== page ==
Taxis don’t speak but they can tell us a lot about a country and its spirit. In Bamako, the capital of Mali, your usual taxi is a 1980s Mercedes. Their shabby looks, grungy radios, funny engine sounds and uncanny odours are revealing about the creativity of Malian taxi drivers and mechanics. One particular feature of driving in Mali is that very few drivers, if any, wear seat belts. Although it is compulsory by law, traffic police officers do not seem to be particularly bothered.
As experts in the business of the measurement of justice we immediately thought: is this an indication of poor capacity to enforce the law? Put differently: is the mere fact of not wearing seat belts a proxy of the rule of law in a particular country? Or even some of its facets?
To test the hypothesised link between wearing seat belts and the rule of law we searched for a simple correlation between the two. Relevant data was found in two respected datasets.1 Our rudimentary theory is that the ability of public authorities to enforce traffic regulations regarding something as voluminous as seat belts is indicative of the general capacity to implement legal rules. Hence, our hypothesis is that the percentage of drivers wearing seat belts is associated with the rule of law. If the hypothesised link exists, and is not caused by something else (we will test this in a future blog), we can claim that observing seat belts tells us something about the rule of law.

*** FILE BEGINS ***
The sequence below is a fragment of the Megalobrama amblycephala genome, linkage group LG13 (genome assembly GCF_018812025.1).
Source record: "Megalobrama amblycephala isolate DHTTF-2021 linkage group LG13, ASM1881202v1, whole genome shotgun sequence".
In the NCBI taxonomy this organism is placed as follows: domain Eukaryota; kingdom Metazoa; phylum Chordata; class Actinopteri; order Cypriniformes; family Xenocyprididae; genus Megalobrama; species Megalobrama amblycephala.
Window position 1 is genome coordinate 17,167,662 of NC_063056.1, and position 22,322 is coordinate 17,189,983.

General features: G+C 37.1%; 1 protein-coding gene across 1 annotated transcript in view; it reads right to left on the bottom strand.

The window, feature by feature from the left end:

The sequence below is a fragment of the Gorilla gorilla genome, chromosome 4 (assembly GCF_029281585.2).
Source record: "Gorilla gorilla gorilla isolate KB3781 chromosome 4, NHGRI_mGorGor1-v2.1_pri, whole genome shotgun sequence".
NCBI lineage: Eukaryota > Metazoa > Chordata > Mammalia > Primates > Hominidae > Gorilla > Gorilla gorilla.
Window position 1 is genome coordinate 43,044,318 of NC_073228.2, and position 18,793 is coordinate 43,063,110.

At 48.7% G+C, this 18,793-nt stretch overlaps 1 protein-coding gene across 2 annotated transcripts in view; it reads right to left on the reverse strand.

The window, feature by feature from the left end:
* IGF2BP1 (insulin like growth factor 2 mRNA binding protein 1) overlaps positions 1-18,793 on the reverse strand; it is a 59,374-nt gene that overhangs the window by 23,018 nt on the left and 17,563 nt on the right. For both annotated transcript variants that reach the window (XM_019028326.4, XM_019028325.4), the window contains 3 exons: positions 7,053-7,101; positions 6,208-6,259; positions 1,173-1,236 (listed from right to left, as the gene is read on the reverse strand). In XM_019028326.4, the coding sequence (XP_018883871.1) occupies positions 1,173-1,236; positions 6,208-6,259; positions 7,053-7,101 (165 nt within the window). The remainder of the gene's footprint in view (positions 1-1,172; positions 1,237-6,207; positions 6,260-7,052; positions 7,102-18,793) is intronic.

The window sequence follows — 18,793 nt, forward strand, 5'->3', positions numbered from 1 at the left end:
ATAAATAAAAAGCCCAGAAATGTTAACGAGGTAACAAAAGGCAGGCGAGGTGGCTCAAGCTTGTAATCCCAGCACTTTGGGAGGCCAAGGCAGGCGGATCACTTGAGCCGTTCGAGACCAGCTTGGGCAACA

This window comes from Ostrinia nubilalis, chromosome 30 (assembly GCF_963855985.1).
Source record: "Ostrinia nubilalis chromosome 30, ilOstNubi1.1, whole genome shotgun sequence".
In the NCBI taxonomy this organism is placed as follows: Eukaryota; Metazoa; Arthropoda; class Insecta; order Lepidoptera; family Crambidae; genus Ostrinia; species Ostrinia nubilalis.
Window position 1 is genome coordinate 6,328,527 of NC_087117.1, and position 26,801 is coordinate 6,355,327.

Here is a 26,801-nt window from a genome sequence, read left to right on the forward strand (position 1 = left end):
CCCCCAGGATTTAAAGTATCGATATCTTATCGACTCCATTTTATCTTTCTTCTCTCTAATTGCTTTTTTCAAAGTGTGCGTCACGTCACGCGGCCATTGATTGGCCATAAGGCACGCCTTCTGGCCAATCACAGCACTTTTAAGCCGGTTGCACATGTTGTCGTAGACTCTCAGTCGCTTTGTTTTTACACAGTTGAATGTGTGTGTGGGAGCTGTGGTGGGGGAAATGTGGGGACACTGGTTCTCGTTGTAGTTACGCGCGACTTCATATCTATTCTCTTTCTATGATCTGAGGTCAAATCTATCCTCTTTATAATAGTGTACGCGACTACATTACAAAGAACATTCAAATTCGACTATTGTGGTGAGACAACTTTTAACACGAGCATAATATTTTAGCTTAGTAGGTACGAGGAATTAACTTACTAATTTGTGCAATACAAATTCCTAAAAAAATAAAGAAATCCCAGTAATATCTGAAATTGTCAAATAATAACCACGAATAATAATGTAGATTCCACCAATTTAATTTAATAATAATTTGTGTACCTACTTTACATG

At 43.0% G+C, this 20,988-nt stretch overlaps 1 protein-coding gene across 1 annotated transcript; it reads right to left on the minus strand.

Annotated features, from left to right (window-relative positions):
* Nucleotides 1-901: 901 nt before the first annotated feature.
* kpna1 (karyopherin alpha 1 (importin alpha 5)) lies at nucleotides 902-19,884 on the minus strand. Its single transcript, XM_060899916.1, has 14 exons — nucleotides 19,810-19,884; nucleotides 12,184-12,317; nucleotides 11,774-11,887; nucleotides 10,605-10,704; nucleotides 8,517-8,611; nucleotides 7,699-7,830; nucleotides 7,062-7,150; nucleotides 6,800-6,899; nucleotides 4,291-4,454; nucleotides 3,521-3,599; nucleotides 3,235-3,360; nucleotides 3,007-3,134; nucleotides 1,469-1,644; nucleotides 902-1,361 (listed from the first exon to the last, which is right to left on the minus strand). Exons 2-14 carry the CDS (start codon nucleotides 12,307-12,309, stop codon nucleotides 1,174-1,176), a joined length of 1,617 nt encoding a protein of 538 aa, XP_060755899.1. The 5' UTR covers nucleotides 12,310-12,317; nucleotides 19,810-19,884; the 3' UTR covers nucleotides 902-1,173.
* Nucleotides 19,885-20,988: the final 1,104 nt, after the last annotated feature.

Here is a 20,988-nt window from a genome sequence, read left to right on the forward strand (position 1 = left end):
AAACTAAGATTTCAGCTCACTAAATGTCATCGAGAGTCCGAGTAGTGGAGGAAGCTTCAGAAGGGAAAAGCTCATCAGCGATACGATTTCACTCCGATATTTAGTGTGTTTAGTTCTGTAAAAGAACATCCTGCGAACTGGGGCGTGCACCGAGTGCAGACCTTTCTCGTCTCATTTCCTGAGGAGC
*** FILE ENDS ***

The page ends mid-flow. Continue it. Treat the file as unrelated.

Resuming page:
As the scatter plot below demonstrates, there is a strong and significant positive correlation2 between the rate of wearing seat belts and the index of effective regulation. An increase in the percentage of compliance is associated with an increase in the rule of law indicator. Of course, there are notable exceptions. Ethiopia, for example, reports a high compliance rate of 96% but has the lowest score on effective regulation. The reasons for the existence of such outliers should be analysed carefully. Nevertheless, the association between the two is very strong.
Correlation does not mean causation: it is possible that there are measurement errors and confounding variables. Seat belt-wearing rates are self-reported by the countries so therefore, it is possible that the estimates differ from reality. The relationship could also be largely defined by the level of economic development so when controlling for GDP the link disappears. For instance, there are more new cars in wealthier societies and many newer models have automatic and hugely effective, if not annoying, means for urging the drivers to buckle up.
Despite the inherent measurement challenges, we are convinced that many observable phenomena are good proxies of the rule of law. Implementation of food and safety regulations, traffic laws and zoning and planning rules are just a few of the promising areas for further exploration. The benefit of such proxies is that they can improve our understanding about the rule of law at relatively low costs and effort, and probably with greater speed than conducting a survey. Such proxies can give us a sense of whether things are improving or deteriorating in different parts of the rule of law. They can also tell us something about what really happens. We challenge you: what proxies can you think of?
1One is the World Health Organization Seat Belt Wearing index (http://www.who.int/) which has country-level data for 2011. To improve the comparability across countries we use the percentage of drivers wearing seat belts. As a measure of the rule of law we use the Effective regulation dimension of the World Justice Project Rule of Law index for 2011 (http://worldjusticeproject.org/rule-of-law-index).
2Correlation coefficient=.67, p<.00, n=43